Science, Religious Language, and Analogy

Faith and Philosophy 13 (1):113-120 (1996)
  Copy   BIBTEX

Abstract

Ian Barbour sees four ways to relate science and religion: (1) conflict, (2) disjunction or independence, (3) dialogue, and (4) synthesis or integration. David Burrell posits three ways to construe religious language, as (a) univocal, (b) equivocal, or (c) analogous. The paper contends that Barbour’s (1) and (4) presuppose Burrell’s (a), Barbour's (2) presupposes Burrell’s (b), and Barbour’s (3) presupposes Burrell’s (c), and it explores some of the implications for each alternative.

Links

PhilArchive



    Upload a copy of this work     Papers currently archived: 93,296

External links

Setup an account with your affiliations in order to access resources via your University's proxy server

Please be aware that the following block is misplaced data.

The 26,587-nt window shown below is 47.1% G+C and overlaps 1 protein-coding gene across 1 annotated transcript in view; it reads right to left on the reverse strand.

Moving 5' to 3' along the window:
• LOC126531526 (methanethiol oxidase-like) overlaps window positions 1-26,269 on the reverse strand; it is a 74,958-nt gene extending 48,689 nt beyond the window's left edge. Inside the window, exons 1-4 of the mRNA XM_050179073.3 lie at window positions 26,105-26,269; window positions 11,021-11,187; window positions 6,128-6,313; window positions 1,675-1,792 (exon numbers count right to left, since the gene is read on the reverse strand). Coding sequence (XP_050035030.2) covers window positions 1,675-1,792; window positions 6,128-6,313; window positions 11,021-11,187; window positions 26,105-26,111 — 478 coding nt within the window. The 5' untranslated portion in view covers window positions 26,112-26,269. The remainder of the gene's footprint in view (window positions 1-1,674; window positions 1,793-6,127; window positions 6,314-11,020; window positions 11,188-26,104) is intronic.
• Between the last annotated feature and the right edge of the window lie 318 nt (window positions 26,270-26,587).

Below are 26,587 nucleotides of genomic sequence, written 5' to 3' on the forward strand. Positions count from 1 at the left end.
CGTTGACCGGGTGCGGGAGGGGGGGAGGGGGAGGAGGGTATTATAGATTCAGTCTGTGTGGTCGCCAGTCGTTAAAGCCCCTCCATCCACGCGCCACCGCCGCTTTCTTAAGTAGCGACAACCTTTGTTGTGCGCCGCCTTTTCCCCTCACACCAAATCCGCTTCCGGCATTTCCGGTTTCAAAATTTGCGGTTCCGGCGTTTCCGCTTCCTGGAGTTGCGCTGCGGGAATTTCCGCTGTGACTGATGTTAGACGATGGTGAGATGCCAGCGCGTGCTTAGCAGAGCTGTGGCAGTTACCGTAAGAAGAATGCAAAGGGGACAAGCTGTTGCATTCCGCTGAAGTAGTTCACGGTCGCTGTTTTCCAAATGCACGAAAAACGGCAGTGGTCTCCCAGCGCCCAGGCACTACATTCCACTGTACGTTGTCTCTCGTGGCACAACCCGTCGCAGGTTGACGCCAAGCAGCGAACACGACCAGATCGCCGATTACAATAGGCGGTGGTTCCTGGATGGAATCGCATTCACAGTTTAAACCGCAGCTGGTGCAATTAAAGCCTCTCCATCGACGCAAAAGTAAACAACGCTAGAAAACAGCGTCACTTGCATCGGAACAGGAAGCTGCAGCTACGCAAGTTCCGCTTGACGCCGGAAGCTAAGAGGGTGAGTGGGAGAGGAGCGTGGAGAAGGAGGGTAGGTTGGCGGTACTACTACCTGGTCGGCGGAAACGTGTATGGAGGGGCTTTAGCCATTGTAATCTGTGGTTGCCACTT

Through your library

Similar books and articles

Beyond Barbour: New Ways of Teaching the Relationship Between Science and Religion.Bethany N. Sollereder - 2019 - In Berry Billingsley, Keith Chappell & Michael J. Reiss (eds.), Science and Religion in Education. Springer Verlag. pp. 15-18.
Language and metalanguage in Aquinas.David Kolb - 1981 - Journal of Religion:428 – 432.
Turning Barbour’s Model Inside Out: On Using Popular Culture to Teach About Science and Religion.Tuomas W. Manninen - 2019 - In Berry Billingsley, Keith Chappell & Michael J. Reiss (eds.), Science and Religion in Education. Springer Verlag. pp. 19-32.

Analytics

Added to PP
2011-01-09

Downloads
3 (#1,729,579)

6 months
131 (#32,434)

Historical graph of downloads
How can I increase my downloads?

References found in this work

Analogy and Philosophical Language.David Burrell - 1975 - Philosophy and Rhetoric 8 (4):265-267.
Analogy and philosophical language.David B. Burrell - 1973 - New Haven,: Yale University Press.
The God of Faith and Reason.Robert Sokolowski - 1984 - International Journal for Philosophy of Religion 15 (1):105-105.

View all 7 references / Add more references